Closer. I had to reach way back to come up with Lindy McDaniel, one of the best early relief specialists. Back before saves were a big consideration and before pitching staffs had designated closers, McDaniel led the National League  with 15, 26, and 22 saves in his Cardinal and Cub days. He anchored the Yankees’ bullpen from 1968 to ’73, saving 29 games in 1970 and winning 12 in 1973, with an ERA under 3.00 both years. He didn’t do much for the Royals in ’74-5, his final two seasons. He might have been second to Hoyt Wilhelm in baseball history as a consistent closer when he retired.

Setup reliever. Steve Farr was a pretty good reliever for both teams. He was the setup man for Dan Quisenberry before taking over the closer role in 1988.  (1985 performance) and became a closer for mediocre Yankee teams. After Jeff Montgomery took over the Royals’ closer role in 1990, Farr joined the Yankees as a free agent. He spent three years as their closer, peaking at 30 saves and a 1.56 ERA in 1992.

Fourth outfielder. Lou Piniella was Rookie of the Year for the 1969 Royals. He came to the Yankees in the Lindy McDaniel trade and played rightfield, leftfield and designated hitter for the Yankees’ champion teams of the 1970s. Sentimentally, I might prefer him on my team in place of either Damon, Tartabull or Davis, but based on their records, I have to admit he’s a fourth outfielder who would play a lot. If I didn’t have a good manager who led both teams, I’d have used him as the manager of this team. He may be known best for his temper, but he was an outstanding player and manager.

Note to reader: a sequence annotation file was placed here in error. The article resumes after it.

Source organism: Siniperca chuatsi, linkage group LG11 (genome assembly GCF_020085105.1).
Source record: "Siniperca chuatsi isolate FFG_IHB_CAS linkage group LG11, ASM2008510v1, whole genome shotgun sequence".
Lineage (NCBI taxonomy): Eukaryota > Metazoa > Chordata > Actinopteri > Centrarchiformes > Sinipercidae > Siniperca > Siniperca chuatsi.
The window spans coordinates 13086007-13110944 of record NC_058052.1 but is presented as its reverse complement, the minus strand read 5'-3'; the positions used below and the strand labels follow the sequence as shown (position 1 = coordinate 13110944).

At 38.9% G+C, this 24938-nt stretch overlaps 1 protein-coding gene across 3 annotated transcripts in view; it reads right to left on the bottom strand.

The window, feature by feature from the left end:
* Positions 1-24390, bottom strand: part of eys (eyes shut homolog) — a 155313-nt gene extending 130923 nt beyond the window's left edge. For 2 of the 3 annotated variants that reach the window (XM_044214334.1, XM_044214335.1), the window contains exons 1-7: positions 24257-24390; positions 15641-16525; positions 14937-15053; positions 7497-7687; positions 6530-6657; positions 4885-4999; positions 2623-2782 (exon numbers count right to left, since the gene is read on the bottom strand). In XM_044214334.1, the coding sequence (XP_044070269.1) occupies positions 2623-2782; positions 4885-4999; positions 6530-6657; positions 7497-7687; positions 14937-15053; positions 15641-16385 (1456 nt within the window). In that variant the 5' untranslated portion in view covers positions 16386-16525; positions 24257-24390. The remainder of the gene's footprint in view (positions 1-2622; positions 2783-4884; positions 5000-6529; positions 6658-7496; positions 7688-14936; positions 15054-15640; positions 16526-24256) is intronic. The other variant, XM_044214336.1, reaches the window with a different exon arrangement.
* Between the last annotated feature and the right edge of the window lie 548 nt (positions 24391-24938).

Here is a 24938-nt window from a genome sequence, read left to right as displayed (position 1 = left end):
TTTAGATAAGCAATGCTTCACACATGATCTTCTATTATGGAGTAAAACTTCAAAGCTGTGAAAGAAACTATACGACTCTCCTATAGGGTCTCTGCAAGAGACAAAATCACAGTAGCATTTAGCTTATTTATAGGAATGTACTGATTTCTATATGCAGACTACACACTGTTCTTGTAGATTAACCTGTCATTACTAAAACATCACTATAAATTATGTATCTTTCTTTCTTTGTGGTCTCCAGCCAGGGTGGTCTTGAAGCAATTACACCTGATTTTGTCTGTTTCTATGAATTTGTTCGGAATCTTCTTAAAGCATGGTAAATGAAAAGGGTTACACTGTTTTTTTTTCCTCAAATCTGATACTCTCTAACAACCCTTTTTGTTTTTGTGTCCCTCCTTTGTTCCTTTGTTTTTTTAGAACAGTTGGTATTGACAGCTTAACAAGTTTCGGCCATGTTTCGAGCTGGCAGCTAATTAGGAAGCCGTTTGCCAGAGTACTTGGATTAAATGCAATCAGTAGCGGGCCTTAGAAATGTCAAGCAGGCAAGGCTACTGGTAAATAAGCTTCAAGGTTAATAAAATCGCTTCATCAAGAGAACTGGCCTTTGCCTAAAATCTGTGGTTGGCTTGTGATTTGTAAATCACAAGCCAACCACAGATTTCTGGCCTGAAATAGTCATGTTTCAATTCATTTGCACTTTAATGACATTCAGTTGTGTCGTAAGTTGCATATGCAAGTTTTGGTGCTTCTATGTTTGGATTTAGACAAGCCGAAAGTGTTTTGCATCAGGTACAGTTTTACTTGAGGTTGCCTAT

Pinch-hitter. Raúl Ibañez joined the Royals for the second time this year. He had three solid years for them from 2001-3, including a 100-RBI season. He hit 19 homers and had an awesome post-season performance for the Yankees in 2012. If he had DH’ed more for either team, I’d have pushed him ahead of Davis there.

I’m not going to fill out a full roster here. We’ve filled the important roles, and I’m not going to figure out whether people I’m not thinking of could beat out guys like Healy, Nix and Shirley for the remaining slots.

Manager. Dick Howser is the easy answer here. He managed the Yankees to the 1980 division championship, but lost to the Royals. And he managed the Royals to their only world championship (so far). His third-base coach, of course, would be Mike Ferraro, who coached third for him with both teams.

Probable batting order: Damon, Knoblauch, Beltrán, Tartabull, Davis, Balboni, Slaught, Dent, Quirk.

This would be a good team, a great one if it could have Perry and Blue in their Cy Young years.

Source note: Statistics used here come from Baseball-Reference.com.



One response

27 10 2015
A bad call didn’t ‘rob’ the Cardinals of the 1985 World Series | Hated Yankees

[…] A team of the best who played for Yankees and Royals […]